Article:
Russ Smith led Louisville past Manhattan with 23 points.
LOUISVILLE, Ky. (WDRB) – You didn't need a wiretap into the University of Louisville basketball office to hear where Russ Smith was supposed to be playing this season: For Steve Masiello at Manhattan.
Smith grew up in New York City. The talent crunch at U of L was going to make it impossible for him to get enough playing time here. The word was that Smith was likely to transfer to Manhattan by January 2012. He'd go home and lead the nation in scoring.
"He was coming to Manhattan," said Masiello, the former U of L assistant. "We had him."
Smith is still here – and he's still a critical piece of Rick Pitino's basketball team. Ask Masiello and Manhattan.
Just as he was last season during Louisville's run to the NCAA Final Four, Smith remains the team's most relentless and fearless offensive player. Smith scored 23 points as Louisville defeated Manhattan, 79-51, in the Cards' season opener at the KFC Yum! Center Sunday afternoon.
"Russ is tremendous because he is unguardable," Pitino said. "Russ was the key to the lineup last year. You take him out of the lineup last year, you don't win a Big East championship, you don't go to a Final Four. He gives you a dimension you don't have because he's unguardable."
Louisville won this game with defense and depth. They benefited from the absence of George Beamon, the Jaspers' best player. Beamon, a 19-point scorer last season, sat with a hairline fracture in his ankle. Even the presence of former Knicks' star Charles Oakley behind the Manhattan bench couldn't help the Jaspers.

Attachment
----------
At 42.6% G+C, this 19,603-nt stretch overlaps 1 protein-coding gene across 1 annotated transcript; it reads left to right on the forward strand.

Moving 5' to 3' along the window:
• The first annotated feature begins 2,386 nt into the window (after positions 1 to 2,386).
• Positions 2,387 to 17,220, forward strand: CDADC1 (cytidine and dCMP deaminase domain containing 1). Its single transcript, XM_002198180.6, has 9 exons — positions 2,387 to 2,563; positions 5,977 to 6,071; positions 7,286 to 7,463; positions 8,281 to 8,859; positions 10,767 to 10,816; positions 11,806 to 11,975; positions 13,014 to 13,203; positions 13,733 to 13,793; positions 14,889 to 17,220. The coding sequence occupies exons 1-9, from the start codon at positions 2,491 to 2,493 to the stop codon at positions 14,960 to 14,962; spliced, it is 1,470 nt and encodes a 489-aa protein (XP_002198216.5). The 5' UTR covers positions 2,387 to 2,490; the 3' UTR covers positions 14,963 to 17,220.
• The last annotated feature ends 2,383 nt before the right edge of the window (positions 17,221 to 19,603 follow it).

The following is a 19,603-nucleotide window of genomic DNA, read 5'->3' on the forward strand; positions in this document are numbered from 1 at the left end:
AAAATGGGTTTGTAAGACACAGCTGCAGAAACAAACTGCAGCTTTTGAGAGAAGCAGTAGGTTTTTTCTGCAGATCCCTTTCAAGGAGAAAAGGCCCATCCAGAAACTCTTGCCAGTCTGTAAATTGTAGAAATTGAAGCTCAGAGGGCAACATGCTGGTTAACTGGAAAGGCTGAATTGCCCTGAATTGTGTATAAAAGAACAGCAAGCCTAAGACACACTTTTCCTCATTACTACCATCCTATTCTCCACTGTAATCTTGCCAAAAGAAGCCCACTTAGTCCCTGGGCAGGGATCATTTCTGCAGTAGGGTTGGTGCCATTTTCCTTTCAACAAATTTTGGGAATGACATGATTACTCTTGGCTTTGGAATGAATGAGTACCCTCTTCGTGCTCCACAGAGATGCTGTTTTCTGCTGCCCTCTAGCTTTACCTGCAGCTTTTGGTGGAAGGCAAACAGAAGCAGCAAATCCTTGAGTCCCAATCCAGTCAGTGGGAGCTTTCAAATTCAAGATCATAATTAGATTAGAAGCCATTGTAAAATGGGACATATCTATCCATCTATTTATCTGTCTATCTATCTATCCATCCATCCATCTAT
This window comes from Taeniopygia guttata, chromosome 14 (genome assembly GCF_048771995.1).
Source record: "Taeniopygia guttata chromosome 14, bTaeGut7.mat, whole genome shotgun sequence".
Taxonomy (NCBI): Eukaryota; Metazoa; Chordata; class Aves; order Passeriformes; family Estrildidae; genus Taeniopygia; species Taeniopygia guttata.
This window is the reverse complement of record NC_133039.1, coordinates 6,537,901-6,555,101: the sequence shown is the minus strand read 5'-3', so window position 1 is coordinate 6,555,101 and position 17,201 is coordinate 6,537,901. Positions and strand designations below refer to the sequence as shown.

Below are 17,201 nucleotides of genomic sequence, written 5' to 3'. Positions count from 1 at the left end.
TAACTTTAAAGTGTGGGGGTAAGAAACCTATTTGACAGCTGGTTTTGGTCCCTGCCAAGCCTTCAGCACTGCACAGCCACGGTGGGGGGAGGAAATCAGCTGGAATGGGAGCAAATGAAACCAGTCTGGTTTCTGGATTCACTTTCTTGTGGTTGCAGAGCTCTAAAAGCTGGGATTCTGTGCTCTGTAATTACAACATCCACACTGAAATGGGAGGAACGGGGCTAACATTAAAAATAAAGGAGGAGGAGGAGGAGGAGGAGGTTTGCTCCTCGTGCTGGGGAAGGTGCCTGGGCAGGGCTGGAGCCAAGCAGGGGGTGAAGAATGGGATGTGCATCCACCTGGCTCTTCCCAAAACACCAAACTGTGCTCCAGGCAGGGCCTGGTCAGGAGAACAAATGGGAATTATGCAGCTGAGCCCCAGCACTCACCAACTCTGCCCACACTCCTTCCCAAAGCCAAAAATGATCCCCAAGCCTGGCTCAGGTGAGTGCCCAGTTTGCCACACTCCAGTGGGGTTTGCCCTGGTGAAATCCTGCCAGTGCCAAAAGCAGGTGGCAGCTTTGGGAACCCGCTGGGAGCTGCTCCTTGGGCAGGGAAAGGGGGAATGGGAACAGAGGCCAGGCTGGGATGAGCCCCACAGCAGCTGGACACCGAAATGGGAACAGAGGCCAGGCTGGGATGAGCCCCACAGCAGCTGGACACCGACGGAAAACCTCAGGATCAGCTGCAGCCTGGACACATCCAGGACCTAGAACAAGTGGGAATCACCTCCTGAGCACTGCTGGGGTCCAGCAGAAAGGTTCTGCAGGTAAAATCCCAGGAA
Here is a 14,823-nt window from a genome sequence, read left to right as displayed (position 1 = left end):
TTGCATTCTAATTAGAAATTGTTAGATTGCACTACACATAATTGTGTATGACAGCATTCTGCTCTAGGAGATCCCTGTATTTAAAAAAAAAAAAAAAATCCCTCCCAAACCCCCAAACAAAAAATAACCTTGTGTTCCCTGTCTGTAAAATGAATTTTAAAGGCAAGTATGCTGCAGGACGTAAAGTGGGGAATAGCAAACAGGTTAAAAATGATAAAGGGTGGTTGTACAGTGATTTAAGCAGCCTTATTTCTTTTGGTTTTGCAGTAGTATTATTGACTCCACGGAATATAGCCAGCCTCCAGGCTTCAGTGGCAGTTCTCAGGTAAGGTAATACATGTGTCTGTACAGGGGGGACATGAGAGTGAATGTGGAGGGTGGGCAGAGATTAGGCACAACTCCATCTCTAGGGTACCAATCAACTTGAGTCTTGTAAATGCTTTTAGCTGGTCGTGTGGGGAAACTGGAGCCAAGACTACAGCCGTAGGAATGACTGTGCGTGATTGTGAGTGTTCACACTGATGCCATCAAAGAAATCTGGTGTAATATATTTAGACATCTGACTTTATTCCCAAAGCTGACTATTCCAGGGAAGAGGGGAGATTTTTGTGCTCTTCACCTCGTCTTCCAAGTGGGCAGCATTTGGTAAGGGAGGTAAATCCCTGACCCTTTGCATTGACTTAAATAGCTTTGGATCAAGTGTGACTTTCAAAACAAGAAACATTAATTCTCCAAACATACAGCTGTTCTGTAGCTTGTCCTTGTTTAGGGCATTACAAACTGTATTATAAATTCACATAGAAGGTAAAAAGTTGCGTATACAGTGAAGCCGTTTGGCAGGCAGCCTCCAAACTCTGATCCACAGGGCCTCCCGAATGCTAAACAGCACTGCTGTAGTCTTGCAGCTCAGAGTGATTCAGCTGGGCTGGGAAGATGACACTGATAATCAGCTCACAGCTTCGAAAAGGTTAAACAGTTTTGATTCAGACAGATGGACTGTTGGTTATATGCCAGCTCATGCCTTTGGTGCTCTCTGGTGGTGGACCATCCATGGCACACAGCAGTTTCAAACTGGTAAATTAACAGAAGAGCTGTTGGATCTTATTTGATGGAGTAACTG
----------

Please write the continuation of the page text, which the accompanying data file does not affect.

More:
"Obviously they're a very good basketball team," Masiello said. "They did a very good job of turning us over. I don't know what their weakness is. I think 1-to-10, 1-to-11, they really come after you. They were better than us today. They're going to be better than most teams."
Louisville also rode the offensive spark by Smith. He was the only Cardinal to make a three-point shot in the first half. Smith made half of his six attempts while his teammates missed all six that they attempted. Smith finished 4 of 13 from the three-point line.
Smith became a crowd favorite last season – and the trend has not eased. Several fans waved an "In Russ We Trust," sign. The crowd stood and roared after Smith made a pair of free throws and backed it up by stealing the inbounds pass. Smith led Louisville by contributing five of the Cards' 16 steals.
"Russ is always looking for the steal," Pitino said.
It wasn't a great offensive performance by Pitino's team. The Cards shot 45.2 percent and made only 8 of 30 three-point shots. For a group that even Pitino says is not a good three-point shooting team, the Cards didn't work at getting the ball inside to Gorgui Dieng, Chane Behanan and Montrezl Harrell.
"Luke (Hancock) and Wayne (Blackshear, a combined 3 for 14) have got to start making those threes," Pitino said.
Peyton Siva was solid at point guard, enjoying his second career double-double – 10 points and 10 assists.
But the defense delivered.
"Our defense is very good," Pitino said. "We're a low percentage defensive team. We hold people to a low percentage. I'm pretty pleased with the man (defense), except the guards don't rebound."
The Jaspers missed eight of their first nine shots. They had three points after more than 8 ½ minutes. They looked as if they were going to be fortunate to score 20. The Cards squeezed 16 turnovers out of Manhattan in the first half. The Jaspers finished with 27 turnovers and shot only 35.7 percent.
"This team can defend very well," said former U of L guard Chris Smith.
"It's one of the deepest teams I've seen," said Edgar Sosa, another former Cardinal guard.
The Cards play their next two games at home – Thursday night against Samford and next Sunday at 4 p.m. against Miami (Ohio).